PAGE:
LAS VEGAS — 4K televisions being touted at the Consumer Electronics Show (CES) promise phenomenal-quality viewing in the years ahead. But traditional broadcast infrastructure may not be able to cope with the extra demands, and broadband pipes may not be fat enough either, says one exec.
“The only way a wireline operator is going to be able to provide 4K is to be able to use HEVC to compress much more efficiently,” says the SVP of Cisco Systems’ new service providers’ video infrastructure group Joe Cozzolino.
“Instead of using 5Mbit for MPEG-4, they would need to use 18Mbits for 4K. They can’t afford that. They need to bring that back down to 8 or 9Mbits.”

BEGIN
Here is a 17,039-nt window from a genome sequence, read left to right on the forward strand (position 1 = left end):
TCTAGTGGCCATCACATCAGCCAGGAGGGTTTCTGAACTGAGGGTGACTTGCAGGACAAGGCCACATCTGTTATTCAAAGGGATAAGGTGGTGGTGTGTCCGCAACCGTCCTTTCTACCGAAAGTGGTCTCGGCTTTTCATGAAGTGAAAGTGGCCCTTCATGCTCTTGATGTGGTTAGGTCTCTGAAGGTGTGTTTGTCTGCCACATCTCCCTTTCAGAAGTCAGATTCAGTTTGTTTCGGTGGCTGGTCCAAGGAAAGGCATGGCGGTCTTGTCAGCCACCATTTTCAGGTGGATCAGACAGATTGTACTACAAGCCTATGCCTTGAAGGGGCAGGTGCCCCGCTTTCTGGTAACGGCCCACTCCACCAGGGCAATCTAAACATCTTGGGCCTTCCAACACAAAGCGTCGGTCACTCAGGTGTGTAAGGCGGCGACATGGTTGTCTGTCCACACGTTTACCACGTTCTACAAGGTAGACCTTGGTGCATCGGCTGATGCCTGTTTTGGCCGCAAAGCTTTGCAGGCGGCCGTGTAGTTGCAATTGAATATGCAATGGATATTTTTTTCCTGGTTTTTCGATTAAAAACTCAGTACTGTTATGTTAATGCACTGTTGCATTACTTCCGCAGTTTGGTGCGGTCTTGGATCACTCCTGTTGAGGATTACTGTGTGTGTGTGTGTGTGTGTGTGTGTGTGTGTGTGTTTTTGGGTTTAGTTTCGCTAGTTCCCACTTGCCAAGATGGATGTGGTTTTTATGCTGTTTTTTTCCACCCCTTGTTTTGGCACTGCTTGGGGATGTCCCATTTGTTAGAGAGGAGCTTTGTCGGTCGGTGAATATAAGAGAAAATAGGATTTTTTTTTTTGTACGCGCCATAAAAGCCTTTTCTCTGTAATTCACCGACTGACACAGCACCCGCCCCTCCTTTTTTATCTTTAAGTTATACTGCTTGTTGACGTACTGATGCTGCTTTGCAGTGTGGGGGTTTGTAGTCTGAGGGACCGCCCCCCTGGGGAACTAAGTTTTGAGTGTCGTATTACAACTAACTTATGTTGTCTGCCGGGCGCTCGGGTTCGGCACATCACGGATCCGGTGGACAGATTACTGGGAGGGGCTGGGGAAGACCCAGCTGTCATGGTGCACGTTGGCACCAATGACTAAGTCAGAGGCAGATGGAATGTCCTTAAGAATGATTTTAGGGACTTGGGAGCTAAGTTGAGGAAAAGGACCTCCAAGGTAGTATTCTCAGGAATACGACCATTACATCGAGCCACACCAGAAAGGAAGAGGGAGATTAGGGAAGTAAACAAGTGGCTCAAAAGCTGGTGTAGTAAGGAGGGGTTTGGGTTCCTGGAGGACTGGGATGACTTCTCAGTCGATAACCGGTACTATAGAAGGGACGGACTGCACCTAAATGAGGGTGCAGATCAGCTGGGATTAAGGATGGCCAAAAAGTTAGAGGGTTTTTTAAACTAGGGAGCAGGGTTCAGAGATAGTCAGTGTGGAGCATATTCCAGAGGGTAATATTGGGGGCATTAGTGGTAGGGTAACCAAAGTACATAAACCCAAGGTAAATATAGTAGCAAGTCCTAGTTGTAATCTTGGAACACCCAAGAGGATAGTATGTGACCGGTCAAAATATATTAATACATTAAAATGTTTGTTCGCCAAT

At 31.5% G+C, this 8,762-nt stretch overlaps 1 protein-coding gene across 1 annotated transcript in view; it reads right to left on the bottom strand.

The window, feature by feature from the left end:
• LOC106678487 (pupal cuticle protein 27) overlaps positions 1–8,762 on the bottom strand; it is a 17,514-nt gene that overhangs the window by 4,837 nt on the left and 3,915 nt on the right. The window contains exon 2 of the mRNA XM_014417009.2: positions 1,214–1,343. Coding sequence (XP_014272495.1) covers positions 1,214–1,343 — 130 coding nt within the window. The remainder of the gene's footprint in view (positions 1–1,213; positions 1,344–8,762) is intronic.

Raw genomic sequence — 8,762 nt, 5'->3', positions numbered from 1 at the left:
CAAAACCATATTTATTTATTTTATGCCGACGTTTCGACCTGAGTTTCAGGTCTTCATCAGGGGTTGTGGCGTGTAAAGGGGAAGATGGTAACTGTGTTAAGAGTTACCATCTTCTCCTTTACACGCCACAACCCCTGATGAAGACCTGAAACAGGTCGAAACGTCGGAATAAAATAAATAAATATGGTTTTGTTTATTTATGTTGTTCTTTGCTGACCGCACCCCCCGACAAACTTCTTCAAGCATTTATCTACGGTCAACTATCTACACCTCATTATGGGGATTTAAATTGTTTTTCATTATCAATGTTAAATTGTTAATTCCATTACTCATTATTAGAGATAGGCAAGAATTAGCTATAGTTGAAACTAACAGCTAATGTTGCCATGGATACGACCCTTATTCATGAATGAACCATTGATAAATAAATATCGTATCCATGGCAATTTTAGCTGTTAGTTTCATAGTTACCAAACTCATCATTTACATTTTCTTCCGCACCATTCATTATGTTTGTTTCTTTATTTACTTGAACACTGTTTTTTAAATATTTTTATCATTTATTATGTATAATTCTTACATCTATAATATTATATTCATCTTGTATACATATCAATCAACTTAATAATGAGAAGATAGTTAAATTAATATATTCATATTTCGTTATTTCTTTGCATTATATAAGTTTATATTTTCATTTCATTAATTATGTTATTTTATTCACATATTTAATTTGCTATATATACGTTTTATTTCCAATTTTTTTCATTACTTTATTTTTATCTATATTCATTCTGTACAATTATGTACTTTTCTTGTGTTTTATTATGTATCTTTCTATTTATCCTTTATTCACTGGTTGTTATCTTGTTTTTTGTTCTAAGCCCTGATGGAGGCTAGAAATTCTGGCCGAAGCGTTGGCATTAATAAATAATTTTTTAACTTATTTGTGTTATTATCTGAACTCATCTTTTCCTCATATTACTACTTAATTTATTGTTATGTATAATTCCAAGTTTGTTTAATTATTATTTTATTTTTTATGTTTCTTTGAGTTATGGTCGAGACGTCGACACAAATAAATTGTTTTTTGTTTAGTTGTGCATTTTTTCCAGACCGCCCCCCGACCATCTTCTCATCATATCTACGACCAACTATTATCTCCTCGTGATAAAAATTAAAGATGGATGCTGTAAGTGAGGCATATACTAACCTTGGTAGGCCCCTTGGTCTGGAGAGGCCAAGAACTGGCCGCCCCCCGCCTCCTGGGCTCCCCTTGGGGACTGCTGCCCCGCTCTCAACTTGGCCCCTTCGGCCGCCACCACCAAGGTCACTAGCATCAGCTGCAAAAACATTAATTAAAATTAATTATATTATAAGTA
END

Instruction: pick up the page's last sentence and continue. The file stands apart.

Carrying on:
The upcoming High-Efficiency Video Compression (HEVC) codec Cozzolino is talking about, which Beet.TV has previously written about, promises to cut streaming file sizes by up to 50% without losing quality. For larger starting videos like 4K, compression could be key to wider adoption.
At CES, Cisco announced enhancements to its technology which lets customers transcode video in the cloud, removing the need to own expensive hardware for local transcoding in the new, more intensive format.
But Cozzolino, who joined from Google/Motorola in the fall, still doesn’t see 4K TVs being able to take full advantage of the content until compression algorithms are embedded in sets sold circa 2016.